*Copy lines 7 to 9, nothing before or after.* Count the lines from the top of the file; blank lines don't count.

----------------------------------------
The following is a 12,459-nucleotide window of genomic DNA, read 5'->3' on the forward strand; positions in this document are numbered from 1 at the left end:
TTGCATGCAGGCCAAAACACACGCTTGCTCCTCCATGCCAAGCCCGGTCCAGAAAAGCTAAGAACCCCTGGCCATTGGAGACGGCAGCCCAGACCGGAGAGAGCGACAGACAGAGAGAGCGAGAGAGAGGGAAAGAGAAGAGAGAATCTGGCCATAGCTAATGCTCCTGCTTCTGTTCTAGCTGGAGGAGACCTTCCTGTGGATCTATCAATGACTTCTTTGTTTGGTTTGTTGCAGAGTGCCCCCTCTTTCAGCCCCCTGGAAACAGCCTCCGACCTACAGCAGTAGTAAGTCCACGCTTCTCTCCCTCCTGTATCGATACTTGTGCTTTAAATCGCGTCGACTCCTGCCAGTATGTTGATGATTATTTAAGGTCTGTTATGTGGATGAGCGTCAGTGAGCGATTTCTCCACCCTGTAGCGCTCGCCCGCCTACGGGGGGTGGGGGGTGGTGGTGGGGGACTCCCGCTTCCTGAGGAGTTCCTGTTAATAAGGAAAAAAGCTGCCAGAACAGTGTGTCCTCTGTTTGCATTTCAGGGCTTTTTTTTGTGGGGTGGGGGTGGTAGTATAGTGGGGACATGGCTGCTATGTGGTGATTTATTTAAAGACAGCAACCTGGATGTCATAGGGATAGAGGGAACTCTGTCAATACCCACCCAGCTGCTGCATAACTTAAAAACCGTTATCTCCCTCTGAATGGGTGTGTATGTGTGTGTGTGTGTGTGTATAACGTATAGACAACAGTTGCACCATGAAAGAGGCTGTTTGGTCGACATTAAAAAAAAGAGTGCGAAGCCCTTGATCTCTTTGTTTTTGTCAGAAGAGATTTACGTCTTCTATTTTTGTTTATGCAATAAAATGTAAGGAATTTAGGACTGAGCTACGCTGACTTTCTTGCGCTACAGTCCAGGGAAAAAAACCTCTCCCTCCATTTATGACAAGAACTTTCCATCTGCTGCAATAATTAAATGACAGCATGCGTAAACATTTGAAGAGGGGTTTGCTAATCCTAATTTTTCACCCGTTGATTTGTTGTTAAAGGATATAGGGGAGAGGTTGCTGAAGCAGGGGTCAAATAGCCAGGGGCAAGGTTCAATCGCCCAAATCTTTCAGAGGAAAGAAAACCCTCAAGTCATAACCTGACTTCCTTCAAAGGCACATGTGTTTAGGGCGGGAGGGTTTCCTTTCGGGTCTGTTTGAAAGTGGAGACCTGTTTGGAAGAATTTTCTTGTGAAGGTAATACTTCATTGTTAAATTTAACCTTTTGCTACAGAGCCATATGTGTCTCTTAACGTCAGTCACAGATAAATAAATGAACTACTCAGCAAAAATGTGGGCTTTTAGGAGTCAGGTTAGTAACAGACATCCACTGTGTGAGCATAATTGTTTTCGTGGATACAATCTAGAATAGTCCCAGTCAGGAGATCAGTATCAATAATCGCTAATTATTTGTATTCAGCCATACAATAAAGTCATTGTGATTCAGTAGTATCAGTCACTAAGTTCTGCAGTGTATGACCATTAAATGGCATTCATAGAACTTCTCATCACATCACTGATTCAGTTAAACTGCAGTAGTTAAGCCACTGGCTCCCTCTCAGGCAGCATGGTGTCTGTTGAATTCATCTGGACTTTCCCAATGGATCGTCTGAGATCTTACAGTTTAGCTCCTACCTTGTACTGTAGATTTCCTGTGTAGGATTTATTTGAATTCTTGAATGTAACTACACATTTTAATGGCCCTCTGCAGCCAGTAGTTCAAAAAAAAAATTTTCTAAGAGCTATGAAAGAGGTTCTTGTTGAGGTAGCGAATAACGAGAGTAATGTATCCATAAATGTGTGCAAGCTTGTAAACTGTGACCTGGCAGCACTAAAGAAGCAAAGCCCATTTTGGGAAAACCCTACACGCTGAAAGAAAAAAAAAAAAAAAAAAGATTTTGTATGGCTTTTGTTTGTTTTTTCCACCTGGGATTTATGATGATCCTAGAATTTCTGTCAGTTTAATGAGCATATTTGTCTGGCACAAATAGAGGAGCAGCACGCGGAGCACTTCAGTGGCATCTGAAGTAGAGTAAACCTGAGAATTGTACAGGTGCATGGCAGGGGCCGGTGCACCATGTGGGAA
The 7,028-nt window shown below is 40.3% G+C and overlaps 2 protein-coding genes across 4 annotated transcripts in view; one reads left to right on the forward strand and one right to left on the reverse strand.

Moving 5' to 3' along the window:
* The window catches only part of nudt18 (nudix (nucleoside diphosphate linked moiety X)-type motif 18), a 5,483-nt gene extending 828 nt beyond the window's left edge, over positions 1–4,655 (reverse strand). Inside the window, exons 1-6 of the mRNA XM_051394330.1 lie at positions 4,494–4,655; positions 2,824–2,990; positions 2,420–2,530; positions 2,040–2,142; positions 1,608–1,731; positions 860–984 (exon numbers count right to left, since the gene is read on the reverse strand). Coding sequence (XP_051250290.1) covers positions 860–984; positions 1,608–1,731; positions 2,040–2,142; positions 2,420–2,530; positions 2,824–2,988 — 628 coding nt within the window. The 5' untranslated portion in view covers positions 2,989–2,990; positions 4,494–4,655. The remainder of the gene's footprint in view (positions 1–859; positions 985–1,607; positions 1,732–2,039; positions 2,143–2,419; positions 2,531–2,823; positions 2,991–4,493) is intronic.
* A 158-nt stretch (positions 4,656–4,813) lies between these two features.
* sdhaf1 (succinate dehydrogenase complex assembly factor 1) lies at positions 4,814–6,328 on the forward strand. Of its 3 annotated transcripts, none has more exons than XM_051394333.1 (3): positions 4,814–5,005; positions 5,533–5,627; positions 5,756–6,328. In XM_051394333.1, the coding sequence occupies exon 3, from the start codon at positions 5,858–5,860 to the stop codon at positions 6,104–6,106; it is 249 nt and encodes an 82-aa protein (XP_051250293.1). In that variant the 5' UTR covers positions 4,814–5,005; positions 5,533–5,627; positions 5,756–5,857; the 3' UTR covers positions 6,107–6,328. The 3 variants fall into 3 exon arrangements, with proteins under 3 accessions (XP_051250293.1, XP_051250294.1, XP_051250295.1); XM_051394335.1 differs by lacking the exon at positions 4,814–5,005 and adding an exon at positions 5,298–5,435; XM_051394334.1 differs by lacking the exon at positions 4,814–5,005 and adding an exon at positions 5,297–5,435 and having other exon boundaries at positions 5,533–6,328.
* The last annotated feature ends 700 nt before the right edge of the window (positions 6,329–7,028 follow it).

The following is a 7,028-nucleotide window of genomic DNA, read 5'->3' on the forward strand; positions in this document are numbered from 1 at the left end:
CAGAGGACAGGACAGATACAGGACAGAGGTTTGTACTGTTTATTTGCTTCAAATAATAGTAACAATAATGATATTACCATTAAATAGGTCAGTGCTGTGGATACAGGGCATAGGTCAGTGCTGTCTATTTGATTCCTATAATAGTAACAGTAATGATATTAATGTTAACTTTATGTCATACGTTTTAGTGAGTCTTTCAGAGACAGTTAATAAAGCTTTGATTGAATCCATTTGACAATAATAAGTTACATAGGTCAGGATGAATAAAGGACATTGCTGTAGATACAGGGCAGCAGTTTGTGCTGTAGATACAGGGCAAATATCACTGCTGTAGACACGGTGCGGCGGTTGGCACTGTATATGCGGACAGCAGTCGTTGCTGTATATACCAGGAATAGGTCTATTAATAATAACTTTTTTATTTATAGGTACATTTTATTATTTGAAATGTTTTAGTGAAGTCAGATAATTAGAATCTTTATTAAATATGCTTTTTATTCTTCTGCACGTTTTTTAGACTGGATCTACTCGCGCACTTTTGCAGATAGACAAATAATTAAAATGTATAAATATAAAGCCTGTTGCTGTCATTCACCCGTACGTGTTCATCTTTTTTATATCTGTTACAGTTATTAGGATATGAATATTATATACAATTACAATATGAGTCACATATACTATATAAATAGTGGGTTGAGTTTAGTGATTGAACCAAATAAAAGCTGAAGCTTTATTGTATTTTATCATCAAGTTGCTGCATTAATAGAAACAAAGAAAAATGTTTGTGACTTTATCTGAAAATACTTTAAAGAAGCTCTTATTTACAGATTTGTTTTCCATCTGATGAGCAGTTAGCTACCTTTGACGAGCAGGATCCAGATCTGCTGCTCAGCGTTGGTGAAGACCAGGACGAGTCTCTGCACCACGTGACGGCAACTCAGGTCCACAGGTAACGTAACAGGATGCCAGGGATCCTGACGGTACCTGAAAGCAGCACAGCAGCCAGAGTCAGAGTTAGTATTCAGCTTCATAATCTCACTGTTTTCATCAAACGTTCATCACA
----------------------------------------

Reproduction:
* sdhaf1 (succinate dehydrogenase complex assembly factor 1) lies at positions 4,814–6,328 on the forward strand. Of its 3 annotated transcripts, none has more exons than XM_051394333.1 (3): positions 4,814–5,005; positions 5,533–5,627; positions 5,756–6,328. In XM_051394333.1, the coding sequence occupies exon 3, from the start codon at positions 5,858–5,860 to the stop codon at positions 6,104–6,106; it is 249 nt and encodes an 82-aa protein (XP_051250293.1). In that variant the 5' UTR covers positions 4,814–5,005; positions 5,533–5,627; positions 5,756–5,857; the 3' UTR covers positions 6,107–6,328. The 3 variants fall into 3 exon arrangements, with proteins under 3 accessions (XP_051250293.1, XP_051250294.1, XP_051250295.1); XM_051394335.1 differs by lacking the exon at positions 4,814–5,005 and adding an exon at positions 5,298–5,435; XM_051394334.1 differs by lacking the exon at positions 4,814–5,005 and adding an exon at positions 5,297–5,435 and having other exon boundaries at positions 5,533–6,328.
* The last annotated feature ends 700 nt before the right edge of the window (positions 6,329–7,028 follow it).

The following is a 7,028-nucleotide window of genomic DNA, read 5'->3' on the forward strand; positions in this document are numbered from 1 at the left end: